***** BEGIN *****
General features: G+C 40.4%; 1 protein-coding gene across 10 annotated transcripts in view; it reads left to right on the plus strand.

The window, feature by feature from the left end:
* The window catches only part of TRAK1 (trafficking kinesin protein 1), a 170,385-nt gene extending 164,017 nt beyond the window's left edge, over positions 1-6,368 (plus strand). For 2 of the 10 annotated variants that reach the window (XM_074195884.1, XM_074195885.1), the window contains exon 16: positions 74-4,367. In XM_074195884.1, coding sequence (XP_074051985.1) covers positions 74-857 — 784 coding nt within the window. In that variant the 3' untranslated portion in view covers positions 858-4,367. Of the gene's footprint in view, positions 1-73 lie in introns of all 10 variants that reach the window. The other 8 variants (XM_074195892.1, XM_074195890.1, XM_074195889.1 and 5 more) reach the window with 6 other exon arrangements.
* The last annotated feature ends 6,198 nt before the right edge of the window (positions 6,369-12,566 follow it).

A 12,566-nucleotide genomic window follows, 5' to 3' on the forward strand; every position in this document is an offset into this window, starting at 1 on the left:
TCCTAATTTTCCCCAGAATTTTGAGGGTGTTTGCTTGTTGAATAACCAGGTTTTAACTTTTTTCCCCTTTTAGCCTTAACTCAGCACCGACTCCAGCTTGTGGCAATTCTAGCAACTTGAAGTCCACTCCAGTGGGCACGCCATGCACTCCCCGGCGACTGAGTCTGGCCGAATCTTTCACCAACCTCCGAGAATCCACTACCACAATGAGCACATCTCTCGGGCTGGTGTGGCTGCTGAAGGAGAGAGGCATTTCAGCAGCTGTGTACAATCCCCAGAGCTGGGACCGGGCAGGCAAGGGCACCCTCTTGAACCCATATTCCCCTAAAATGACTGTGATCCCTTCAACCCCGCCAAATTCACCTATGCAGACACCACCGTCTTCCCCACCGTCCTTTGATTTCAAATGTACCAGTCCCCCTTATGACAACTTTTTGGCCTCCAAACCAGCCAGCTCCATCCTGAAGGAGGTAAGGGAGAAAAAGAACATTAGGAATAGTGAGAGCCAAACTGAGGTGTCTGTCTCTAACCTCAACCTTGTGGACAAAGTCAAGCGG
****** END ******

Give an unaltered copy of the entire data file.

General features: G+C 40.4%; 1 protein-coding gene across 10 annotated transcripts in view; it reads left to right on the plus strand.

The window, feature by feature from the left end:
* The window catches only part of TRAK1 (trafficking kinesin protein 1), a 170,385-nt gene extending 164,017 nt beyond the window's left edge, over positions 1-6,368 (plus strand). For 2 of the 10 annotated variants that reach the window (XM_074195884.1, XM_074195885.1), the window contains exon 16: positions 74-4,367. In XM_074195884.1, coding sequence (XP_074051985.1) covers positions 74-857 — 784 coding nt within the window. In that variant the 3' untranslated portion in view covers positions 858-4,367. Of the gene's footprint in view, positions 1-73 lie in introns of all 10 variants that reach the window. The other 8 variants (XM_074195892.1, XM_074195890.1, XM_074195889.1 and 5 more) reach the window with 6 other exon arrangements.
* The last annotated feature ends 6,198 nt before the right edge of the window (positions 6,369-12,566 follow it).

A 12,566-nucleotide genomic window follows, 5' to 3' on the forward strand; every position in this document is an offset into this window, starting at 1 on the left:
TCCTAATTTTCCCCAGAATTTTGAGGGTGTTTGCTTGTTGAATAACCAGGTTTTAACTTTTTTCCCCTTTTAGCCTTAACTCAGCACCGACTCCAGCTTGTGGCAATTCTAGCAACTTGAAGTCCACTCCAGTGGGCACGCCATGCACTCCCCGGCGACTGAGTCTGGCCGAATCTTTCACCAACCTCCGAGAATCCACTACCACAATGAGCACATCTCTCGGGCTGGTGTGGCTGCTGAAGGAGAGAGGCATTTCAGCAGCTGTGTACAATCCCCAGAGCTGGGACCGGGCAGGCAAGGGCACCCTCTTGAACCCATATTCCCCTAAAATGACTGTGATCCCTTCAACCCCGCCAAATTCACCTATGCAGACACCACCGTCTTCCCCACCGTCCTTTGATTTCAAATGTACCAGTCCCCCTTATGACAACTTTTTGGCCTCCAAACCAGCCAGCTCCATCCTGAAGGAGGTAAGGGAGAAAAAGAACATTAGGAATAGTGAGAGCCAAACTGAGGTGTCTGTCTCTAACCTCAACCTTGTGGACAAAGTCAAGCGG